There is definitely a role for vaccination-based therapies. In terms of novel immunotherapy techniques, CAR-based technologies [appear promising] in RCC. I have been working with CRISPR-Cas9 and the development of CD70-targeted CAR T cells. We discussed that first [in 2018]. Now, we are approaching a time point where we may ultimately see studies evolve based on that technology. It is very exciting.
In RCC, it has always been challenging to pinpoint 1 particular antigen to target with CAR-based technologies. In the case of CRISPR-based technology, we have a unique target we are going after. It stands to benefit a broad [group] of patients with RCC.
How would you define the status of tivozanib in this paradigm?
Tivozanib has an interesting history. A couple of years ago, the TIVO-1 clinical trial created a real discordance because there was a PFS benefit with tivozanib, but there was a lack of benefit and perhaps a [negative] trend toward overall survival (OS).
More recently, the TIVO-3 study demonstrated the activity of tivozanib in the third- and fourth-line settings. There was an impressive improvement in PFS in these heavily pretreated patients.
From those data, we outlined the fact that there seemed to be no significant difference in OS and no trend toward worse survival. That allays a lot of our fears that there may be some downstream impact with tivozanib.
Of course, we have little control in clinical trials over what patients are receiving beyond the prescribed therapies in the trial. Accounting for those characteristics, OS was a bit of a wash in that study.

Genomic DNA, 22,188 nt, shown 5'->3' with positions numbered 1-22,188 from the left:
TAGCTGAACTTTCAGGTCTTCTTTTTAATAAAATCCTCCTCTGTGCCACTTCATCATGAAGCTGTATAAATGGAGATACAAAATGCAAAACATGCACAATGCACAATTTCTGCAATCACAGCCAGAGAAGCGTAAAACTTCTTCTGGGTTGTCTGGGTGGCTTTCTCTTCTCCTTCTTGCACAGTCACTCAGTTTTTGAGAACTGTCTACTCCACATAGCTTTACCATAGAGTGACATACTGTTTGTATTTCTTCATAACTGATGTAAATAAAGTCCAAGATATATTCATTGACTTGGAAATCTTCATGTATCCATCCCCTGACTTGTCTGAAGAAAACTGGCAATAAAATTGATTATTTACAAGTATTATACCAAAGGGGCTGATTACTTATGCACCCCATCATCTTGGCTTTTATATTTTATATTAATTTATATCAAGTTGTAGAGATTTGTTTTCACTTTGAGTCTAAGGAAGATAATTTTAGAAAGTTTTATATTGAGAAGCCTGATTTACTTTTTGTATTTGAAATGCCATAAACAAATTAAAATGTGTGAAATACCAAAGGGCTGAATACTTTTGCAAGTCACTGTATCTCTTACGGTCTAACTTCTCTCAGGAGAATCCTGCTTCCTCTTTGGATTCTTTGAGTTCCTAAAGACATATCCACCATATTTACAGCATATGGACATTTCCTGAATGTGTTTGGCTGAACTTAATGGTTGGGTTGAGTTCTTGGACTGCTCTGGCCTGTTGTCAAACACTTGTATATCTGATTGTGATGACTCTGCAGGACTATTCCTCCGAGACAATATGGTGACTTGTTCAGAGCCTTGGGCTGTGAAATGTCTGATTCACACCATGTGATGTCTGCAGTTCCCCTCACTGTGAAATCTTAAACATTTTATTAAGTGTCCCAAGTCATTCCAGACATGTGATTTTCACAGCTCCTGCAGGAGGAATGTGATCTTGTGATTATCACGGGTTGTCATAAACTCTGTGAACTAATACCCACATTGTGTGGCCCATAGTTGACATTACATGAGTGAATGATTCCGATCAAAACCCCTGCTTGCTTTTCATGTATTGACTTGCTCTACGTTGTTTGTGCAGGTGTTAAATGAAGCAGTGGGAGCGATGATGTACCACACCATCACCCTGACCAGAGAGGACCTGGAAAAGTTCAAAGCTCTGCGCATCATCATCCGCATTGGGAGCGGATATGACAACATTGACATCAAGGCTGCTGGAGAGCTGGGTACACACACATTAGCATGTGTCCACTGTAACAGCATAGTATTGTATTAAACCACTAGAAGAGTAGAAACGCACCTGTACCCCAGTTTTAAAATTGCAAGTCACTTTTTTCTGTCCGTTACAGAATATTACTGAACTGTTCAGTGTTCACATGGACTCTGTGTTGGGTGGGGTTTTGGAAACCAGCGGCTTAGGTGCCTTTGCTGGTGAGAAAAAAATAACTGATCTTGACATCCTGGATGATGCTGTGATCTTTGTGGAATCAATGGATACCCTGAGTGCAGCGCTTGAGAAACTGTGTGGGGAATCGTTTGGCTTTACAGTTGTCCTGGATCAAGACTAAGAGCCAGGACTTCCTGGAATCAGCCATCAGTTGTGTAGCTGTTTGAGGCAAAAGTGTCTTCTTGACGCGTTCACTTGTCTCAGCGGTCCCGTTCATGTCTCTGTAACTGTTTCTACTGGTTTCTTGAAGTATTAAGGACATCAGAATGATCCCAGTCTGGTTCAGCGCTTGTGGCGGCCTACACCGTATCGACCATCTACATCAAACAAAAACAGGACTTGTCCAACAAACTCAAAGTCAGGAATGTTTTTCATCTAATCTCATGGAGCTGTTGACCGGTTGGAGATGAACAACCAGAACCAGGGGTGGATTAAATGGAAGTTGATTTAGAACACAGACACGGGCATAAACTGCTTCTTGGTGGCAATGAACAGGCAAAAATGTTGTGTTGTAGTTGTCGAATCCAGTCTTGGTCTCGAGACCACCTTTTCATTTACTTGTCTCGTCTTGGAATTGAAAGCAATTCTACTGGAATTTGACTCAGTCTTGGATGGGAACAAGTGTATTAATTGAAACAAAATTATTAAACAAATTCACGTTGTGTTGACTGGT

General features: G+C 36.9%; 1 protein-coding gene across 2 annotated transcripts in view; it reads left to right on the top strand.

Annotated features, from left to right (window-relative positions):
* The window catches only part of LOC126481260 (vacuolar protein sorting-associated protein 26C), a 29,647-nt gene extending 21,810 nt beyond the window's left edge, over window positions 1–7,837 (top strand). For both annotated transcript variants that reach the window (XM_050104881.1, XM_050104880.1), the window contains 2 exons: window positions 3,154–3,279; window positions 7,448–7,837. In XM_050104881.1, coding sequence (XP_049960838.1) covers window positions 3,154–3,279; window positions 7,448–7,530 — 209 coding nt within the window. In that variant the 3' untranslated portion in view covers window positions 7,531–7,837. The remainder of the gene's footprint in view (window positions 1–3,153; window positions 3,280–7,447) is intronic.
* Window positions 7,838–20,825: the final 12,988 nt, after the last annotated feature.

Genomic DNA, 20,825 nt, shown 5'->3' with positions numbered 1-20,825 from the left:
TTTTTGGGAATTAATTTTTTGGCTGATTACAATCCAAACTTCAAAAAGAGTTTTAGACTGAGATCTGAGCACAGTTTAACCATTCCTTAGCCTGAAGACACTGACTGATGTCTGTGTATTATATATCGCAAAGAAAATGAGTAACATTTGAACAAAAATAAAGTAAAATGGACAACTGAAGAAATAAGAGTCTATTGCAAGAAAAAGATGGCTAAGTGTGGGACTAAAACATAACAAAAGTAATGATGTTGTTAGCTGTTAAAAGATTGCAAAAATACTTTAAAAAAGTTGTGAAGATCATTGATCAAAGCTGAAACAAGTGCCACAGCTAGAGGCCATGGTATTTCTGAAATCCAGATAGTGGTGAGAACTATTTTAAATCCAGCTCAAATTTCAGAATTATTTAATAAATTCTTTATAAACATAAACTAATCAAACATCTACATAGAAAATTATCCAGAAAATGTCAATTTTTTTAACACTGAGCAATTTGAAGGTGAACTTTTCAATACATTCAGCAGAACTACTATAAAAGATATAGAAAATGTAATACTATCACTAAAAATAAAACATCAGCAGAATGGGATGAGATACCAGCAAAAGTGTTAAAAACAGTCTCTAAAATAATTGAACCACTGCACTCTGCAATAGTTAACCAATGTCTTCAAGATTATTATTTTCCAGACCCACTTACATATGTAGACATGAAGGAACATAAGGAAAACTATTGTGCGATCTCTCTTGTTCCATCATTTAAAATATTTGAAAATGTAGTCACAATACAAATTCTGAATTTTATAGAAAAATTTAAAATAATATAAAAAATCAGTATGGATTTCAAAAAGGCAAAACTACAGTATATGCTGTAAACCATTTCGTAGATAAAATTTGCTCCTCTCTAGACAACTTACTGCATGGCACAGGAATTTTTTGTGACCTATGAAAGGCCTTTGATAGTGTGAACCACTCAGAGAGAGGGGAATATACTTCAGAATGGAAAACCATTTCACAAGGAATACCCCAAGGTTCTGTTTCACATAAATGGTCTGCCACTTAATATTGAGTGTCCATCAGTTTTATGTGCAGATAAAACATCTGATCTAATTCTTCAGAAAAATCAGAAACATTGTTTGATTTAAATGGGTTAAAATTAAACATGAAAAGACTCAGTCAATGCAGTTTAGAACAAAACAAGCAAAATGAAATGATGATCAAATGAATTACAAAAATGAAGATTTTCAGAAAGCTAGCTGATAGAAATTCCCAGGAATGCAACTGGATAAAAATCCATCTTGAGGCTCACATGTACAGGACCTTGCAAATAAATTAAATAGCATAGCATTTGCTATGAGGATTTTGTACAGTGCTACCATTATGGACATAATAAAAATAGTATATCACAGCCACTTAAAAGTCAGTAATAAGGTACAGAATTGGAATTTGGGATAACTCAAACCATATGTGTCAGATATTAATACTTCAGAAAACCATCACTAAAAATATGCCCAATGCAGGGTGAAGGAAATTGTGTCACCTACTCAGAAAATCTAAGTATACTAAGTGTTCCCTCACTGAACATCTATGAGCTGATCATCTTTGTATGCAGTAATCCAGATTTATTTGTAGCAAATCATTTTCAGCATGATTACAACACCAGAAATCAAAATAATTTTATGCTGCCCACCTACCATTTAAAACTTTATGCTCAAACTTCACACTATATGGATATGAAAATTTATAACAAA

With the immunotherapy combinations that have emerged, how do you determine an optimal sequencing strategy?
I have always felt that some TKIs are more active than others. Time and time again in studies, cabozantinib (Cabometyx) emerges as perhaps a more potent and effective inhibitor for frontline and second-line RCC. I am excited to see some of the mature data from trials that are evaluating frontline cabozantinib-based combinations.
We are going to base our practice patterns primarily on the TKI [used in the combination] since there is little distinction as to which immunotherapeutic agent to use. If the data from the cabozantinib/nivolumab trials are positive, that will be my frontline choice.
In clinical trials, many of these combinations are using sunitinib (Sutent) as a comparator arm. Will there be a point where we stop using sunitinib and move toward using some of the newer agents as comparators?
We are seeing a lot of trials using unique comparators. For example, the [COSMIC-313] trial is using nivolumab/ipilimumab as a comparator. That is where the field is headed.
With the impressive outcomes we are seeing, we may have to start looking at noninferiority studies or studies based on endpoints, such as quality of life and patient-reported outcomes. Those will rise to the forefront.
We have dramatically improved outcomes for patients with kidney cancer, but we have a long way to go in terms of optimizing adverse events. We need to ensure that all patients not only derive benefit, but do well through their course of treatment.
Barthelemy P, Escudier B, Negrier S, et al. TiNivo: tivozanib combined with nivolumab results in prolonged progression-free survival in patients with metastatic renal cell carcinoma (mRCC): final results. Ann Oncol. 2019;30(suppl_5). doi: 10.1093/annonc/mdz249.043.